Griffis: Easter bonnets hold clues in photos
Family photographs that are unlabeled present interesting challenges for researchers. Photos that show our ancestors’ fashions and hair styles can be indications of the approximate time that photos were taken.
A helpful website, Style Clues & Clues in Antique Photos, at http://tinyurl.com/yb27gjze, provides links to websites that illustrate such things as women’s clothing, hats, hairstyles, fashion accessories and men’s fashions, broken down by decade from the 1850s to the 1950s.
There are also links to Columbia College of Chicago’s collection of women’s clothing, as well as London’s Victoria and Albert Museums that illustrate clothing trends between 1840 and 1960. Links are also provided to websites showing vintage shoes, eyeglasses, and more.
Do you have a photo of a lady in her Easter bonnet? Perhaps the subject can be guessed, once a time period has been established. (On a personal note, my mother loved pretty hats, and I prize my photos of her wearing some of them. Some unique hats of the 1920s and 1930s are identified at https://tinyurl.com/2sld9f; this website also offers additional hat-related links.)
Lorine McGinnis Schulze has a collection of more than 80 antique family photo albums of the 1860s to 1880s that she has found at antique auctions, stores, flea markets and garage sales. Whenever she spots an old family album, she can’t resist. “I have to rescue it!”
The index to the photos in her albums (on her website, Lost Faces: Photos of Ancestors), at https://tinyurl.com/yaauh2zw, includes the surnames associated with each album along with a link to the actual album. “The photos are free for you to view and save … for your personal use.” It is possible to conduct a search.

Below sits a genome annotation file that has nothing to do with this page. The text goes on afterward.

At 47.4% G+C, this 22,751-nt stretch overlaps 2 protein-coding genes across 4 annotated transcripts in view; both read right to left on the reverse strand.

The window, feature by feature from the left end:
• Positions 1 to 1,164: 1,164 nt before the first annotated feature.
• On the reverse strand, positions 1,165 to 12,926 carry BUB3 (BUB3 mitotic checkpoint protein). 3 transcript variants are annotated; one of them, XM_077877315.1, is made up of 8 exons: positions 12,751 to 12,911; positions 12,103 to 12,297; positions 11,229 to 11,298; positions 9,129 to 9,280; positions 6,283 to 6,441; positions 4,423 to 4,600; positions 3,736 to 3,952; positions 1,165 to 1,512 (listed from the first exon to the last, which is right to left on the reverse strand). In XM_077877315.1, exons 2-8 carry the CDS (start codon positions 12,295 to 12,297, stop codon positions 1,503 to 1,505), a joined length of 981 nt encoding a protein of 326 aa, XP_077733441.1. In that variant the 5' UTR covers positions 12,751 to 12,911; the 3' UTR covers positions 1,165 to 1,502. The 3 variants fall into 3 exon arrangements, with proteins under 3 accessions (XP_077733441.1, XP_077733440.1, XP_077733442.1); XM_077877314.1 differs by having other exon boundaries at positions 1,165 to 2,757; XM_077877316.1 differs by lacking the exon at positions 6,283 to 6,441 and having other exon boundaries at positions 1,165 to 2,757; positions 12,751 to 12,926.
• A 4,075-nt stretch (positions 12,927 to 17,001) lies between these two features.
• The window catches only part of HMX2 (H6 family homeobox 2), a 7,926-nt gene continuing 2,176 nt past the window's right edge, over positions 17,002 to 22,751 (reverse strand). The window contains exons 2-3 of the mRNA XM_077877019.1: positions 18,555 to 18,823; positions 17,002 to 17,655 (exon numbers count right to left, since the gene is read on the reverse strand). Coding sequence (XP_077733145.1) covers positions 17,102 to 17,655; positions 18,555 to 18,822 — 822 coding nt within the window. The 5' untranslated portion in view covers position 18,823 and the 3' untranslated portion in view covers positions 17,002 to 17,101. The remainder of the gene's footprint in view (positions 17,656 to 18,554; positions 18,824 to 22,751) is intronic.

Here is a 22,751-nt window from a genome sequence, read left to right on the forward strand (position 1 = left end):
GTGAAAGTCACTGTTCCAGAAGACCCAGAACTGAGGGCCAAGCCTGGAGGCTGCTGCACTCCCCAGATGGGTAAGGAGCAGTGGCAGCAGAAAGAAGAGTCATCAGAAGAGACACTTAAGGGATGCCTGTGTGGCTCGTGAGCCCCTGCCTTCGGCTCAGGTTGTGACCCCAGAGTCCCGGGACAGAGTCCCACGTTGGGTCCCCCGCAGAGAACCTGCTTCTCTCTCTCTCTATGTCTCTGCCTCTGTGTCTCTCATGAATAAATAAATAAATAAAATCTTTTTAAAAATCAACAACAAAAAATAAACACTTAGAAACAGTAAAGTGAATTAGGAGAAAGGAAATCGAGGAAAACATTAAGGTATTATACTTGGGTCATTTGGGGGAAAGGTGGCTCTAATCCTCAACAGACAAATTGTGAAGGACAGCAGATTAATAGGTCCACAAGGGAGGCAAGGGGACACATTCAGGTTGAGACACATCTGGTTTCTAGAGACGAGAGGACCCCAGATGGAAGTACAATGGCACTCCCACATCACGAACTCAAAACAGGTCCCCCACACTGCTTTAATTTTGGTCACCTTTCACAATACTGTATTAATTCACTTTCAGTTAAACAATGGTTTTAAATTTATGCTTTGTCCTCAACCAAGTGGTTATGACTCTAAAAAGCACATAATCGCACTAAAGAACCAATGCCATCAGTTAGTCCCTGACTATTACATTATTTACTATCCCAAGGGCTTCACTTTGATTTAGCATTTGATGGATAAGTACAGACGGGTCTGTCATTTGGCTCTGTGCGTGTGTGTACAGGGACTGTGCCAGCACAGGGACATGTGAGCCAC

Search on YouTube
FamilyTree.com has posted an interesting blog, at https://tinyurl.com/y7rw37cv, noting that one may find little-known information about a family ancestor or hometown by conducting a search on YouTube.
“You might discover a series of photos or better yet a video … that you didn’t know existed. …This video sharing site started back in February 2005 and there are now thousands of videos and viewed by millions of people.”
Many articles have been written about the importance of not damaging tombstone inscriptions. Genealogist Janine Adams, has suggested an easy way to interpret a carving — using aluminum foil. “Cover a gravestone with foil and rub it (with a sponge) to make the hidden words … almost magically appear.” Read (and see) how she was able to read her great-great-great grandmother’s almost unreadable stone using this method, at https://tinyurl.com/yd8mpsu9.
An article on The Ancestor Hunt website cites “19 Reasons to Research Passport Applications for Genealogy” at https://tinyurl.com/ybtayyy2. For example, an application may include a photograph of the individual, or, perhaps, a physical description, which “may be the only hint of what they looked like.”
The article includes a link to FamilySearch’s free US Passport Applications database.
Queries, as well as a general exchange of genealogical material that readers would like to share, will be printed in the column for free. Contact Joan Griffis by e-mailing JBGriffis@aol.com.